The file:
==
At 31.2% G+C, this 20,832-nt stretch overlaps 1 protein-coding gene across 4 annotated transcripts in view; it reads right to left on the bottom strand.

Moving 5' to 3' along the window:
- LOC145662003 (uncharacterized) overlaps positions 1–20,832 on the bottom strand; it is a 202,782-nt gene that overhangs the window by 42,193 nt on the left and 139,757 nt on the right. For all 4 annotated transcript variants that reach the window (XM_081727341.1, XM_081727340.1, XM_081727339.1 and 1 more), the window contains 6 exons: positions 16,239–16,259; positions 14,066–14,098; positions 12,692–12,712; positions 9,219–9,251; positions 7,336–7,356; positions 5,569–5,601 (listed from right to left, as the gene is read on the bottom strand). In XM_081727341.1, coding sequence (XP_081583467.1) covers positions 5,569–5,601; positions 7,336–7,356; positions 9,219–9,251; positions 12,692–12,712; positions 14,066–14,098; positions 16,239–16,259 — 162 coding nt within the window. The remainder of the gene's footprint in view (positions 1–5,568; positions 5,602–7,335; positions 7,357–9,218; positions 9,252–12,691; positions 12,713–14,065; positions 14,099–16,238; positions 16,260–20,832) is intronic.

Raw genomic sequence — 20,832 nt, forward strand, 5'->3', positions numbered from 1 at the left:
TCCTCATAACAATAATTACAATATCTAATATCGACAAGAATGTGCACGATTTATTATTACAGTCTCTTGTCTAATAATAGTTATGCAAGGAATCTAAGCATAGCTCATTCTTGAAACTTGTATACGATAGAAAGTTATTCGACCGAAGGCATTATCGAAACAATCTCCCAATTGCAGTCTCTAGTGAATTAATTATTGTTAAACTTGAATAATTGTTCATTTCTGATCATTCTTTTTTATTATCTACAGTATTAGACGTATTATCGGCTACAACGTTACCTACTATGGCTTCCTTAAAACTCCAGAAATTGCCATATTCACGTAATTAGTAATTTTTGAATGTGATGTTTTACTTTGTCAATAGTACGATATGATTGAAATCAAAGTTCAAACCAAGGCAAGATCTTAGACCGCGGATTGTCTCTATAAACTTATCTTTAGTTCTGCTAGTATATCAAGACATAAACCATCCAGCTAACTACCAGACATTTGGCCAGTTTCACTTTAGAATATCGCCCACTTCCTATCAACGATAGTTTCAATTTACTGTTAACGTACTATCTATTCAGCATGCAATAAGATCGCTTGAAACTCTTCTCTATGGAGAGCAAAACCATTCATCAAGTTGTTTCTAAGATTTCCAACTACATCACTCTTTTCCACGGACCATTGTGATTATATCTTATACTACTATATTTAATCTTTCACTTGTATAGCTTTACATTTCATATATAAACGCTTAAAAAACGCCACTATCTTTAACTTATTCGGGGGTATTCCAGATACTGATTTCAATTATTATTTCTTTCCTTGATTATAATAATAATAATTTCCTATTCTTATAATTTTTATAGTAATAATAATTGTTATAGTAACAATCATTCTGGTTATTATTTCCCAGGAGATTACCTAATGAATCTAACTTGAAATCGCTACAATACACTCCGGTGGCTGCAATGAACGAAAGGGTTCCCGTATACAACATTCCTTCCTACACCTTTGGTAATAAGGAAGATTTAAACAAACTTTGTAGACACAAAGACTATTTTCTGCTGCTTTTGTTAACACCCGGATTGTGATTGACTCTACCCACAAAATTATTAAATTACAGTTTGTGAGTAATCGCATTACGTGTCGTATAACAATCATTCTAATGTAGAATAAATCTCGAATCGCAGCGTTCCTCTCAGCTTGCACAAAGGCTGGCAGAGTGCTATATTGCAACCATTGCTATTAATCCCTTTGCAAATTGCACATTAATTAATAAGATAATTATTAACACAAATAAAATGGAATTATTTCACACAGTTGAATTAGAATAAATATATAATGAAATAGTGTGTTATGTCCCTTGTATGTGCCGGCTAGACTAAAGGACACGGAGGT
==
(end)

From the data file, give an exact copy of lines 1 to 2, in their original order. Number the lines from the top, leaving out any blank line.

At 31.2% G+C, this 20,832-nt stretch overlaps 1 protein-coding gene across 4 annotated transcripts in view; it reads right to left on the bottom strand.

Moving 5' to 3' along the window: